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This course addresses the use of artificial intelligence to create computer-based intelligent tutoring systems.
This course addresses the use of Artificial Intelligence to create computer-based Intelligent Tutoring Systems (ITSs). Students will learn theoretical and data-driven methods for creating ITSs. ITSs have been demonstrated to dramatically enhance student learning in many domains, including, to name a few, mathematics, computer science, medicine, biology and engineering. In addition to discussion and readings about methods and models of problem solving, learning, and tutor design, the course will have a "learning by doing" component.
After successful completion of this course, students will be able tounderstand key ideas in the area of Artificial Intelligence in Educationunderstand the basics of psychology of learning critically assess approaches to student modelling in ITSsdevelop constraints and production rules for use in ITSsdevelop small-scale constraint-based tutorsunderstand current research topics in the area of Artificial Intelligence in Education
Subject to approval of the Head of Department.
Students must attend one activity from each section.
For further information see
Computer Science and Software Engineering Head of Department
Review of selected papers and participation (10%): You will be assigned some papers to read, and will need to write a short review (one paragraph) and email it to the lecturer at least one hour before the lecture. Your review may contain questions about the paper, or a description of the most important point of the paper. You will also participate in class discussion on these papers.No assignments will be accepted after the drop dead date (i.e. a week after the assignment is due). The penalty for the late submission of an assignment will be an absolute deduction of 15% of the maximum possible mark. In order to pass a course you must meet two requirements:a) The university has adopted a common scale for converting marks to grades. According to this scale, an average mark of 50% is sufficient to pass the course (i.e. to achieve a C-), with an average mark of 55% a C grade is achieved and so forth. We apply this conversion scale to the average marks students achieve over all assessment items.b) You must achieve an average mark of at least 45% on invigilated assessment items.Marks are sometimes scaled to achieve consistency between courses from year to year.Updated Semester One 2020 assessment deadlines and details will be available once finalised.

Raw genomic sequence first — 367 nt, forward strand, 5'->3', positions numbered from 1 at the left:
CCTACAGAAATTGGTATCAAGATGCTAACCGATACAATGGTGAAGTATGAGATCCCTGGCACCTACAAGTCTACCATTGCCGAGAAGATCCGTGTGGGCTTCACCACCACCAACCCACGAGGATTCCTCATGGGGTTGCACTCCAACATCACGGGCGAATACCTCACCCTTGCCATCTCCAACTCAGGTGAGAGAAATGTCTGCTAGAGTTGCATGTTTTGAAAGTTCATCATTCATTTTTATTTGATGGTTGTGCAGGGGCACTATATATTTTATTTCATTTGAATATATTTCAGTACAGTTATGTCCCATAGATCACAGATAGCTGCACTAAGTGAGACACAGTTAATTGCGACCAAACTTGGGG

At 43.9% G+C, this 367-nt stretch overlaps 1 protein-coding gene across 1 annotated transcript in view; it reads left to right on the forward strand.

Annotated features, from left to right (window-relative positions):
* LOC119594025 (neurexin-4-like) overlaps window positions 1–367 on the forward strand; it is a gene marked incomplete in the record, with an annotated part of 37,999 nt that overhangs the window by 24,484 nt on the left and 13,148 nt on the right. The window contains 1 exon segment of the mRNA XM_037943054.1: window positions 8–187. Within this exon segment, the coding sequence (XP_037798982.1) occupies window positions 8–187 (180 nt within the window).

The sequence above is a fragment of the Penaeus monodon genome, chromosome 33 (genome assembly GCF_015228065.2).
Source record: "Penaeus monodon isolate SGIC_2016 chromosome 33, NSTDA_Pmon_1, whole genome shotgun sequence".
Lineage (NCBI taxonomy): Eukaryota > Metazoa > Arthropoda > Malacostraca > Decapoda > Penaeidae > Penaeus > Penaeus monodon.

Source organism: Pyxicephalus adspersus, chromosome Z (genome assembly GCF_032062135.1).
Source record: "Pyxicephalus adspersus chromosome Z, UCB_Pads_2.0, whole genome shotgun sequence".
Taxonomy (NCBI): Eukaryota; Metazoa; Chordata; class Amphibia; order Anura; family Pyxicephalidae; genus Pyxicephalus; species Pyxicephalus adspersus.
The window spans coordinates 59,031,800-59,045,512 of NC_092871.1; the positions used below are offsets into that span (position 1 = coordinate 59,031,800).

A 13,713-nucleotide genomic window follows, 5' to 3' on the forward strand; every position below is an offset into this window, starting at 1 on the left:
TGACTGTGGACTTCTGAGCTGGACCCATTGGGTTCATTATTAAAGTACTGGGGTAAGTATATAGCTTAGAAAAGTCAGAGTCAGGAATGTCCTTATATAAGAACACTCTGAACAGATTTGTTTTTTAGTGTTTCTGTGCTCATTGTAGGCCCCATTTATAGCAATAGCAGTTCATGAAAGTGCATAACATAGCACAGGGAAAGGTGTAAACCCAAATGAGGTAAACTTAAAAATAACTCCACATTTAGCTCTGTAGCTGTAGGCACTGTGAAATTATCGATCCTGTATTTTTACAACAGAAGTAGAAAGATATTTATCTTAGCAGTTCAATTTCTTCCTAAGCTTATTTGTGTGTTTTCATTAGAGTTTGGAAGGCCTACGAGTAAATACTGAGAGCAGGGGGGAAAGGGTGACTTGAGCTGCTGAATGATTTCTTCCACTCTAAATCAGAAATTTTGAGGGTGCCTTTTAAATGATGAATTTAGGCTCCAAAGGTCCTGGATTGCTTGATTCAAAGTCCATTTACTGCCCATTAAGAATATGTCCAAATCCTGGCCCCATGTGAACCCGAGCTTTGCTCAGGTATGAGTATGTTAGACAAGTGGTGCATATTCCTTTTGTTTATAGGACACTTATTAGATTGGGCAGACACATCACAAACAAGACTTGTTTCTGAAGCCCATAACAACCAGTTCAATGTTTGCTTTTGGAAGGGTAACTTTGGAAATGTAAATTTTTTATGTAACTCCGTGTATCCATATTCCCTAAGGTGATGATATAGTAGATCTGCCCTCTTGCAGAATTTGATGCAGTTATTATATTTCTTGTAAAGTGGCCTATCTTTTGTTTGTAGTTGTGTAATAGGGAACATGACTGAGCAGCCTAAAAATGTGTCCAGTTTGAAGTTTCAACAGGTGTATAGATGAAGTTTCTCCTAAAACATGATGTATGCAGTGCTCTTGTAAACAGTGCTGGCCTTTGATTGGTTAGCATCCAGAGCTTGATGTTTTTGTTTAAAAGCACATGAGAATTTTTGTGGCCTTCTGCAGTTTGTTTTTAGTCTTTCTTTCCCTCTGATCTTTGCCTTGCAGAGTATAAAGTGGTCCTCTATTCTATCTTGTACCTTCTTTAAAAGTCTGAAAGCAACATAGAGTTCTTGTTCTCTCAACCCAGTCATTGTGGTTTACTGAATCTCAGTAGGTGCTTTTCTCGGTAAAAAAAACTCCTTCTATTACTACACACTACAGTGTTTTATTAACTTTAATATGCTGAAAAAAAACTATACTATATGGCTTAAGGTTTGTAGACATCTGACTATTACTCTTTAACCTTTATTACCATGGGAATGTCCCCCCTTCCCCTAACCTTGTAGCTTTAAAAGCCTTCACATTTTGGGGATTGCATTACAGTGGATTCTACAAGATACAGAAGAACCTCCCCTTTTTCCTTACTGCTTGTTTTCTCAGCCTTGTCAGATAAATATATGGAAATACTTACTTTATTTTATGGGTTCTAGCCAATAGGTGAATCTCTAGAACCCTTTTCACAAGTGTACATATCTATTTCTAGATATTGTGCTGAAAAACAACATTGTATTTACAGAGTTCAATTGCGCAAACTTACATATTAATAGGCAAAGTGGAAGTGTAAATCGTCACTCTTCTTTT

Course notes will be handed out, as well as some papers.
Library portalCourse Information on Learn
Course Outline 2020
The Computer Science department's grading policy states that in order to pass a course you must meet two requirements:1. You must achieve an average grade of at least 50% over all assessment items.2. You must achieve an average mark of at least 45% on invigilated assessment items.If you satisfy both these criteria, your grade will be determined by the following University- wide scale for converting marks to grades: an average mark of 50% is sufficient for a C- grade, an average mark of 55% earns a C grade, 60% earns a B- grade and so forth. However if you do not satisfy both the passing criteria you will be given either a D or E grade depending on marks. Marks are sometimes scaled to achieve consistency between courses from year to year.Students may apply for special consideration if their performance in an assessment is affected by extenuating circumstances beyond their control.Applications for special consideration should be submitted via the Examinations Office website within five days of the assessment. Where an extension may be granted for an assessment, this will be decided by direct application to the Department and an application to the Examinations Office may not be required. Special consideration is not available for items worth less than 10% of the course.Students prevented by extenuating circumstances from completing the course after the final date for withdrawing, may apply for special consideration for late discontinuation of the course. Applications must be submitted to the Examinations Office within five days of the end of the main examination period for the semester.
Week / Lecture topic1 Psychology of learning, Computers in education2 Student Modeling3 Model/Knowledge tracing4 Constraint-based Modeling, Think-aloud protocol5 SQL-Tutor6 EER-Tutor, Comparing model-tracing tutors to constraint-based tutors7 Evaluation of ITSs8 Authoring tools, ASPIRE9 Pedagogical module, Third generation tutors (metacognition and affect)10 CSCL, OLM, Eye Tracking11 Affective student modelling, AR + ITS12 Presentations and Course review
Notices about this course will be posted to the course forum in the Learn system (learn.canterbury.ac.nz). CSSE students will also be made members of a class called "CSSE Notices", where general notices will be posted that apply to all classes (such as information about building access or job opportunities).There are several important documents available online about departmental regulations, policies and guidelines at the following site. We expect all students to be familiar with these. Policies
Domestic fee $1,022.00
International Postgraduate fees
* Fees include New Zealand GST and do not include any programme level discount or additional course related expenses.
For further information see
Computer Science and Software Engineering.